I am expecting some documented answers. Thank you i want to thank the two first people that answered this questions, but nevertheless, i must say that their answers make them look like they are stupid, but especially the second one is also a FASCIST, cause only under a fascist regim there is no freedom of speech (and questions, are part of speech). What made me ask this question, was various things that i saw at the site http://curezone.com/diseases/aids/ so, if somebody has 1)name of the scientific publication 2) name and number of the magazine that it was published published 3) name of the author, please submit them here. the rest are kindly requested to do sth else. lots of cursing, lots of irrelevant comments and links, still no answer. for gumdropgirl6: taken from the site you suggested, http://www.avert.org/evidence.htm… “Conclusion There is no single scientific paper that proves HIV causes AIDS”!!! thank you for this. Proper action was taken by yahoo answers stuff, deleting two inappropriate answers. Thank you very much.
This question was not answered by a nutritionist, however another user commented.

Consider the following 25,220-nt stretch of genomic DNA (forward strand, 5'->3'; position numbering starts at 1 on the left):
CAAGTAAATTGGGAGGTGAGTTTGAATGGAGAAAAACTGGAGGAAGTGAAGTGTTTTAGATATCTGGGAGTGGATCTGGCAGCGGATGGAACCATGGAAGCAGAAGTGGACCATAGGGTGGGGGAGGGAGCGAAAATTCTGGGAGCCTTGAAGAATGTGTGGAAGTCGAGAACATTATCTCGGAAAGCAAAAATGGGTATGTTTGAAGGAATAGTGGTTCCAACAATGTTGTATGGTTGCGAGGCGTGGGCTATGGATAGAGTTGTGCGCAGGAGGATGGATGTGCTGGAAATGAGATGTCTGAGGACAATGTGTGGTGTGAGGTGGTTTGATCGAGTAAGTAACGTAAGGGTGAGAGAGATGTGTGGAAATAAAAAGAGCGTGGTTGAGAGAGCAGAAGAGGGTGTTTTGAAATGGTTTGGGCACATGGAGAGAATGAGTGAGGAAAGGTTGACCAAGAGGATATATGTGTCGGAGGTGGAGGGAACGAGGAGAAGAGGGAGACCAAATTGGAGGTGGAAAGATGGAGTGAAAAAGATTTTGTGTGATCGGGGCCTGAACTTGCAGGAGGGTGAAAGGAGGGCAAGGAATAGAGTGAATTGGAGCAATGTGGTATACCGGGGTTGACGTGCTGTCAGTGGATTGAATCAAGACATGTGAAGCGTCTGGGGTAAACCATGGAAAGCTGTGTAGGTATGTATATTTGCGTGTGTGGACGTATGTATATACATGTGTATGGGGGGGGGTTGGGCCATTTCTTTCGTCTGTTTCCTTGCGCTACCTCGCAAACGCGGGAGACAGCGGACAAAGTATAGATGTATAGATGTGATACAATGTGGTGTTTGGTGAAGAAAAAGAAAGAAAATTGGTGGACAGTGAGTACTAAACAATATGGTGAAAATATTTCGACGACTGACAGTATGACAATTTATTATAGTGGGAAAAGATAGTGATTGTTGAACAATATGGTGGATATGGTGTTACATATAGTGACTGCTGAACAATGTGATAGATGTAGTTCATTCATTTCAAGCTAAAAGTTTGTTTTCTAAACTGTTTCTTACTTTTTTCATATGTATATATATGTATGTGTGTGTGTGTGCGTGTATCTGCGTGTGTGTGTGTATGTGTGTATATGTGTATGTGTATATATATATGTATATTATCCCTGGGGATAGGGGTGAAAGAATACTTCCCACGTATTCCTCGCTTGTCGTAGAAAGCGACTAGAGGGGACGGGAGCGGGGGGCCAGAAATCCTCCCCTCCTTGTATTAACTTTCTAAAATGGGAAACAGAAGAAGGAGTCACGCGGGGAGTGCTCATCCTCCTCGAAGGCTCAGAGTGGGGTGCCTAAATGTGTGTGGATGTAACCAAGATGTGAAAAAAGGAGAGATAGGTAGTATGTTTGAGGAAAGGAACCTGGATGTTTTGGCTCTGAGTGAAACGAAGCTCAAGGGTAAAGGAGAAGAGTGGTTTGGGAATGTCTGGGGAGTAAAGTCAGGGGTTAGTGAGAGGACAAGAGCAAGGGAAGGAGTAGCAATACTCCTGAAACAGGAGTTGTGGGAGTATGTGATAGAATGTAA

ADDENDUM: Way to take a quote out of context, you FRAUD! You managed to miss the sentence that followed immediately: “There is no single scientific paper that proves HIV causes AIDS. INSTEAD THERE ARE TENS OF THOUSANDS OF PAPERS CONTAINING A WIDE RANGE OF EVIDENCE THAT, TAKEN TOGETHER, MAKE THE CASE OVERWHELMING.” You simply stopped reading after the first full stop. You also probably have no experience reading scientific literature, because if you did, you’d know that major ideas in science are supported by SEVERAL peer-reviewed sources, and that consistency in the literature is the basis for a STRONG argument. Prevailing distrust of the pharmaceutical/medical establishment has led to a wave of conspiracy theorists (aka, wearers of tin-foil hats) who do not believe in the etiological connection between HIV and AIDS. 1. Strength. A strong association, such as a five- or tenfold increase in risk, is more likely to be causal than a weak association (such as a 10% increase in risk) because a weak association is more likely to be spurious, arising from bias, confounding, or chance. However, a weak association does not rule out causality! Nonetheless, HIV is present in all cases of AIDS, which is a pretty strong association, don’t you think? 2. Consistency. If the association is repeatedly observed in different populations in different settings, it is more likely to be causal than an isolated observation. For example, AIDS has been shown to affect gays, Haitians, Africans and hemophiliacs — their only commonality would be HIV-infection. However, lack of consistency does not rule out a causal connection; some causes only work in certain circumstances, say in the presence of cofactors. These cofactors include genetic predisposition to delay onset of disease compared to other cases. 3. Specificity. The idea here is that a cause should lead to a single effect, not multiple effects. HIV –> immunodeficiency syndrome. This may have been a holdover from infectious disease thinking; it is clearly wrong in many other circumstances. For instance, smoking causes lung cancer, bladder cancer, emphysema, and heart disease. 4. Temporality. A cause must precede an effect in time. This one is ALWAYS true! HIV infection **always** precedes development or AIDS. It has never been shown that AIDS patients acquire HIV subsequent to the onset of syndrome. 5. Biological gradient. This is the presence of a dose-response gradient; if more of a dose leads to more of an effect, this supports the idea of causality. A dose-response gradient is helpful, but its absence doesn’t rule out causation (DES and vaginal adenocarcinoma, asbestos and mesothelioma) and its presence doesn’t prove causation (since it may result from confounding or bias). In this sense, there is such thing as an infectious dose. Theren eeds to be a fairly significant amount of virus in order to generate infection and subsequent disease. Exposure to one virus particle does not necessitate infection because the body’s immune response can still clear it. 6. Plausibility. The idea of causation must be biologically plausible. This may be elusive because we hold many fixed ideas; many people doubted for years that peptic ulcer disease cold be infectious in origin! OK, this is bulletpoint you take most issue with. Hundreds of scientists have worked for the past twenty-plus years elucidating the mechanism of infection from how it enters the body, where it lands (receptor sites, specific responses), how it propagates, and how it spreads. The explantations they have come up with are plenty biologically plausible (that is assuming oyu understand advanced biological concepts). 7. Coherence. The idea of causation must accord with other observations. For example, as Hill wrote, a causal relationship between smoking and lung cancer was coherent with the observations that smokers had dysplasia of the bronchial epithelium, or that lung cancer was a predominantly male disease. However, the absence of coherent information does not rule out a causal relationship. Many HIV-denialist attack this point as well. AIDS is still a young disease, and there is research that needs to be done, but the evidence collected thus far has shown itself to be difficult to refute without bringing in some very far-fetched ideas that have no biological plausibility. 8. Experimental evidence. Supporting data from human or animals experiments, such a lung cancer in animals exposed to cigarette smoke, helps establish a causal relationship. Experiments have been done using animals. No matter how much you distrust the scientific community, there is no way a scientist would ever deliberately give humans HIV. that’s not just unethical, it’s beyond the pale. 9. Analogy. For example, if thalidomide can cause birth defects, perhaps other drugs taken during pregnancy can also cause birth defects. Simian immunodeficienty virus can produce AIDS-like disease in monkey. Well, maybe human immunodeficiency virus can produce AIDS in people!!! Analogy can be helpful, although the help seems limited since anybody with a little creativity can probably dream up an analogy! Duesberg falls into this category.